Overcoming the Challenges of Experimental Research: Lessons From a Criminal Justice Case Study Involving TASER Exposure

Natalie Todak, Michael White, Lisa M. Dario, Andrea R. Borrego

Research output: Contribution to journalArticle

1 Scopus citations

Abstract

Objective: To provide guidance to criminologists for conducting experiments in light of two common discouraging factors: the belief that they are overly time-consuming and the belief that they can compromise the ethical principles of human subjects’ research. Method: A case study approach is used, based on a large-scale randomized controlled trial experiment in which we exposed participants to a 5-s TASER shock, to describe how the authors overcame ethical, methodological, and logistical difficulties. Results: We derive four pieces of advice from our experiences carrying out this experimental trial: (1) know your limitations, (2) employ pilot testing, (3) remain flexible and patient, and (4) “hold the line” to maintain the integrity of the research and the safety of human subjects. Conclusions: Criminologists have an obligation to provide the best possible evidence regarding the impact and consequences of criminal justice practices and programs. Experiments, considered by many to be the gold standard of empirical research methodologies, should be used whenever possible in order to fulfill this obligation.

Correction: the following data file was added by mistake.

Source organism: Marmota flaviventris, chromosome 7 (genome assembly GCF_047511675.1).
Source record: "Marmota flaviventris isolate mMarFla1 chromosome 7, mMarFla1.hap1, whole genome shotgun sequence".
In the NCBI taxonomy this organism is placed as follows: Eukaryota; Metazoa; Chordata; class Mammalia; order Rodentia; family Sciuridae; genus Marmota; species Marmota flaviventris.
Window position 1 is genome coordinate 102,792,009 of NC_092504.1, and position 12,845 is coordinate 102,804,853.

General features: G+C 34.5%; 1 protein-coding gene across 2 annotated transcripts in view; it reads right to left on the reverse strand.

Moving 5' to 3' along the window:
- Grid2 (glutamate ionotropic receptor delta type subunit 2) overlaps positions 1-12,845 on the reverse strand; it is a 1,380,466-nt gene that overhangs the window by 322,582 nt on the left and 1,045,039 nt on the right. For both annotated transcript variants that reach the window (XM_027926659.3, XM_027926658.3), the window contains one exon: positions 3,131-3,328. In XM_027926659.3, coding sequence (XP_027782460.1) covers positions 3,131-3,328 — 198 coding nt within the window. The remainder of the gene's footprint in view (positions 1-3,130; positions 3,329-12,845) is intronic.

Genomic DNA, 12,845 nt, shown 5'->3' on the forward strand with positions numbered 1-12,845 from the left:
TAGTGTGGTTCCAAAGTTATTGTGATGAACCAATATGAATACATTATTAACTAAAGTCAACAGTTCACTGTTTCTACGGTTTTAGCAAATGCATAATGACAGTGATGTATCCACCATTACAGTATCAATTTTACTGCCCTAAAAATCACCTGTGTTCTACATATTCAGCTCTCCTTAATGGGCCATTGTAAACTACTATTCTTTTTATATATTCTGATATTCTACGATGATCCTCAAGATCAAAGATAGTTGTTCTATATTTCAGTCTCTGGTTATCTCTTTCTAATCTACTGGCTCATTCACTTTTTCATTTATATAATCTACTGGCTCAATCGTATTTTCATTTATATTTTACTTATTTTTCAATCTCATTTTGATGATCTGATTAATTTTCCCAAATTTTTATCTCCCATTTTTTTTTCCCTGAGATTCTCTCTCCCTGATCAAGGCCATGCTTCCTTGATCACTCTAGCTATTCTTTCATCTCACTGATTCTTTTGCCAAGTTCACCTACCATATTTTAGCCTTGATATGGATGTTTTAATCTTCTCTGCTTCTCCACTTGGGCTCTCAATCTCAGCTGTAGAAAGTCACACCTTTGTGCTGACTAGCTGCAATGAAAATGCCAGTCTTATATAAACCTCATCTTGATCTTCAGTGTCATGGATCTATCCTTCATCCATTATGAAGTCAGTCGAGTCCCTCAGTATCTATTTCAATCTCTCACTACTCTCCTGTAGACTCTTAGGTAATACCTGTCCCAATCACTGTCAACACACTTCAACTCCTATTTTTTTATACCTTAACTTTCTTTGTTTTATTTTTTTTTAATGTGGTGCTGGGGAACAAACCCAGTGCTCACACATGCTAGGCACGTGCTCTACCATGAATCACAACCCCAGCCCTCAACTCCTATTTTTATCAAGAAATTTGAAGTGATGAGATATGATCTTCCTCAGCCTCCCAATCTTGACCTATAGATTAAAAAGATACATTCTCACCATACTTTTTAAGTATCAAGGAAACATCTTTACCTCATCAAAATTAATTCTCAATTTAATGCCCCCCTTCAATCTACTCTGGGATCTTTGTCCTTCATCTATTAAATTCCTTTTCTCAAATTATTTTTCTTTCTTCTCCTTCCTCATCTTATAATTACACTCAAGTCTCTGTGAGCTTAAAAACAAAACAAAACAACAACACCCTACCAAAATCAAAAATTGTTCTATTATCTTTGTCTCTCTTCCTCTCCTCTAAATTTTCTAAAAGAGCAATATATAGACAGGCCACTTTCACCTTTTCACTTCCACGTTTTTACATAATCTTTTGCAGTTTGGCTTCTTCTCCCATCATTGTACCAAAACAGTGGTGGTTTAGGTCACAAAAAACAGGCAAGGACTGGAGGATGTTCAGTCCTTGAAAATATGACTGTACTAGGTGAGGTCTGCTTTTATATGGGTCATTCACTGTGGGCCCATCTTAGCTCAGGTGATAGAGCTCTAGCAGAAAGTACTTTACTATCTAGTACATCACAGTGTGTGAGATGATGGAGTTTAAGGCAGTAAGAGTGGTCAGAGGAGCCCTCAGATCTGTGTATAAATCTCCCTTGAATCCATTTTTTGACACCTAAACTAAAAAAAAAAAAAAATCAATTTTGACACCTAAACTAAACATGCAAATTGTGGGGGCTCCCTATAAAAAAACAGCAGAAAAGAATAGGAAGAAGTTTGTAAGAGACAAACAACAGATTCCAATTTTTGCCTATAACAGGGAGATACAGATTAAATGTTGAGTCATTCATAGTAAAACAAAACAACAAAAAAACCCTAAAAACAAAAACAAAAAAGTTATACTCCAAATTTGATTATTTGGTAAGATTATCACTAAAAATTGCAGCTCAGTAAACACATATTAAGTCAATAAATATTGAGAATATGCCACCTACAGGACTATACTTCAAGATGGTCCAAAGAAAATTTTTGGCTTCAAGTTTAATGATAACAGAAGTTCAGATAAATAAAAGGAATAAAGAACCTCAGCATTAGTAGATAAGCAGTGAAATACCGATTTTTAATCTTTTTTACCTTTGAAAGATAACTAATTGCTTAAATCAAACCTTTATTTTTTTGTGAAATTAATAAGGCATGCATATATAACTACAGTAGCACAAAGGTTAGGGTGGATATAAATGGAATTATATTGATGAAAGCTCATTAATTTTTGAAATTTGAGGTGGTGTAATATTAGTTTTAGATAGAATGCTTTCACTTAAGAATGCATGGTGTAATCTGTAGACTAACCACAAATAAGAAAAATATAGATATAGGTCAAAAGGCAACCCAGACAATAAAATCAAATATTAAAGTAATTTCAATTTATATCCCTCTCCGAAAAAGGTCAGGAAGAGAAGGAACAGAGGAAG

Original languageEnglish (US)
Pages (from-to)358-385
Number of pages28
JournalEvaluation Review
Volume42
Issue number3
DOIs
StatePublished - Jun 1 2018

Keywords

  • attrition
  • criminology
  • experiment
  • harm
  • police
  • randomized controlled trial
  • TASER

ASJC Scopus subject areas

  • Arts and Humanities (miscellaneous)
  • Social Sciences(all)

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